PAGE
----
In the light of these historical and constitutional developments and the evolution of federalism in the Indian context, the determined efforts of the Union Government and its oft-repeated declarations that Andhra Pradesh will be divided irrespective of the State Legislature’s views pose a grave danger to federalism and unity of India.  Andhra Pradesh was formed with the prior consent of the then Andhra State Legislature, and the then Hyderabad State Legislature.  When two popular movements for division of the State were launched in the three regions – in Telangana in 1969-70, and in Coastal Andhra and Rayalaseema in 1972-73,  – it was the Union Government which encouraged all regions to arrive at a negotiated settlement.  Corresponding Constitutional provisions were put in place to safeguard the interests of all regions.  An explicit and implicit compact was made by the Union with the people of Andhra Pradesh to the effect that the State would remain united.  It is on this basis that people migrated on a large scale to the other regions and to the capital city of Hyderabad, and built their lives, livelihoods and the State’s economy.  In this backdrop, any redrawing of the boundaries would need another agreement arrived at by the affected parties through patient negotiation, and the Union has a seminal role in helping reconcile conflicting interests harmoniously.  Parliament can act only on the basis of such an agreement, consensus and consent of the State.  Any other approach would be ham-handed, arbitrary, uneven and runs counter to the principles and practice of federalism as they have evolved under Indian conditions.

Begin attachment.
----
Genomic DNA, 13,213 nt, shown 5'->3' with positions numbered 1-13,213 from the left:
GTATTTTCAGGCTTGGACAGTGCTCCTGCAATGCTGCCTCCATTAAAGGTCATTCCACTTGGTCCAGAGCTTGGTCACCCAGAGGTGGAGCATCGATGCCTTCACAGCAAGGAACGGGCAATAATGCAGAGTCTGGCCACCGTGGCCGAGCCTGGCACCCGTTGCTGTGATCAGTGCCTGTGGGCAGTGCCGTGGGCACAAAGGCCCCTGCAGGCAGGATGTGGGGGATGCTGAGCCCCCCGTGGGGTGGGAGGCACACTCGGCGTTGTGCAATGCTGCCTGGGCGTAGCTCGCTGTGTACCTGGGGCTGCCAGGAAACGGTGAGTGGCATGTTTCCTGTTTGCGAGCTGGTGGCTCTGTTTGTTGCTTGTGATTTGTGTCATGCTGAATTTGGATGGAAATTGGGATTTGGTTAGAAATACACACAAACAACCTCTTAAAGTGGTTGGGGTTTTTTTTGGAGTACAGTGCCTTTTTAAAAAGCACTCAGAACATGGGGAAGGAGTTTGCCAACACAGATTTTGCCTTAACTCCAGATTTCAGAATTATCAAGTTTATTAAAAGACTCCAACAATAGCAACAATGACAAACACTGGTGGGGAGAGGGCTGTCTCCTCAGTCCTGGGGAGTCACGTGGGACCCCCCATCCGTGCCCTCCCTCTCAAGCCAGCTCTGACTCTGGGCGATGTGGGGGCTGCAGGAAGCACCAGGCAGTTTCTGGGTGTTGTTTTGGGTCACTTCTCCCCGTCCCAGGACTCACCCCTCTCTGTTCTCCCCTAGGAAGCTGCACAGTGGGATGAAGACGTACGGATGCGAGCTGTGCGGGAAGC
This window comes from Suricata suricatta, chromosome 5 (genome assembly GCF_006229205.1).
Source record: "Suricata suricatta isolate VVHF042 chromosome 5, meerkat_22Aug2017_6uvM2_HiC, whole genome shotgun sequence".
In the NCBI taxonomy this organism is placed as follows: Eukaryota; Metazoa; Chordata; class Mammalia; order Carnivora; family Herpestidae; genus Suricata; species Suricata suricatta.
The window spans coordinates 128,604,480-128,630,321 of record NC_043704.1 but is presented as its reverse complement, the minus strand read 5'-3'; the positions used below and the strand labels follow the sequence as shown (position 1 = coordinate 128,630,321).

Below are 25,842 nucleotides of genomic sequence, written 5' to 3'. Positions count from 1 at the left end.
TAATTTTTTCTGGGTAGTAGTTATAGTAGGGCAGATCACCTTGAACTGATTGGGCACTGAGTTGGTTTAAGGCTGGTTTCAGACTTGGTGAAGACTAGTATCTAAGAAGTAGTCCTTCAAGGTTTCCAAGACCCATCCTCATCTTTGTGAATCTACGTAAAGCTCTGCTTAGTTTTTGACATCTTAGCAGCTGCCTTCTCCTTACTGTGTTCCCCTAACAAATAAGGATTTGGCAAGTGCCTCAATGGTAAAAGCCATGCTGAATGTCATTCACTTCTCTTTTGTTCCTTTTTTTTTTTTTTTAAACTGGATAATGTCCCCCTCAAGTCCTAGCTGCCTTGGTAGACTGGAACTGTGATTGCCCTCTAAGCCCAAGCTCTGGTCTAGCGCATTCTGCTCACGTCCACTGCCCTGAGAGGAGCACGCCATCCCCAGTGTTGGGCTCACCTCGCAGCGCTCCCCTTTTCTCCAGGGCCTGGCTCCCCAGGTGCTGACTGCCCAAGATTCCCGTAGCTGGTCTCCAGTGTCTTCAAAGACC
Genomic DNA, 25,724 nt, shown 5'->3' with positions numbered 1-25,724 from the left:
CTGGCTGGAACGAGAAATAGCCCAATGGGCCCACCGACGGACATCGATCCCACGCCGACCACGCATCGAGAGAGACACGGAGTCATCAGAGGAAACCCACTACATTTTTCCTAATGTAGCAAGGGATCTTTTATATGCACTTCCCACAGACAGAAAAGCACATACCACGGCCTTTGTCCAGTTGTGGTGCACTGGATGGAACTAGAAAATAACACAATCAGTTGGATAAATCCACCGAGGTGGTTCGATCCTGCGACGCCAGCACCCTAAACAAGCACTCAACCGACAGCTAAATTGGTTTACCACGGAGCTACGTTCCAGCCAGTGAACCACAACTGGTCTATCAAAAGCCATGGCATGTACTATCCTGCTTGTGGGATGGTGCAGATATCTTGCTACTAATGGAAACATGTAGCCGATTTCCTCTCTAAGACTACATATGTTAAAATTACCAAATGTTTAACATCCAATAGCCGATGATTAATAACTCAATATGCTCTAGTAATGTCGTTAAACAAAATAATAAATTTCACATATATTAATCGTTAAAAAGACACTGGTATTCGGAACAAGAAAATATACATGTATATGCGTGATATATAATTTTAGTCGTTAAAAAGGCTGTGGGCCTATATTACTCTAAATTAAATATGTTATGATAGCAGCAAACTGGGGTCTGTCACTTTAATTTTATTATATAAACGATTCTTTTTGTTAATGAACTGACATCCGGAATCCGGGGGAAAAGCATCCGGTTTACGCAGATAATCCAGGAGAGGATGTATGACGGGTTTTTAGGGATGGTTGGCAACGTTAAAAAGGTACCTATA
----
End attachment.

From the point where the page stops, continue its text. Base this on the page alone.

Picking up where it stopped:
The circumstances of October 3, 2013 resolution of the Cabinet and subsequent developments make it abundantly clear that the Union is acting arbitrarily, contrary to past precedent and practice, in haste, and with short-term electoral considerations in mind.  There is not even the minimum effort to genuinely ascertain the State Legislature’s views and to accommodate them, let alone obtain its prior consent. There has been no honest effort to encourage detailed discussion and negotiation among all stake-holders, and no effort to arrive at a negotiated settlement satisfactory to all regions.



It is such arbitrary actions with short-term electoral calculations in mind that created grave crises for the unity and integrity of the nation in the Punjab and Jammu and Kashmir in the 80’s.  Fundamentalist religious groups prone to violence and bloodshed were encouraged in the Punjab for partisan political gains, and Punjab and India paid a heavy price for  such a folly. Similarly, the elected Government was dismissed by engineering defections and on spurious grounds in Jammu and Kashmir in 1984, and subsequently an electoral alliance was forced on the unwilling regional party, National Conference, in 1987. As a result, terrorism reared its ugly head, and the nation continues to pay a heavy price.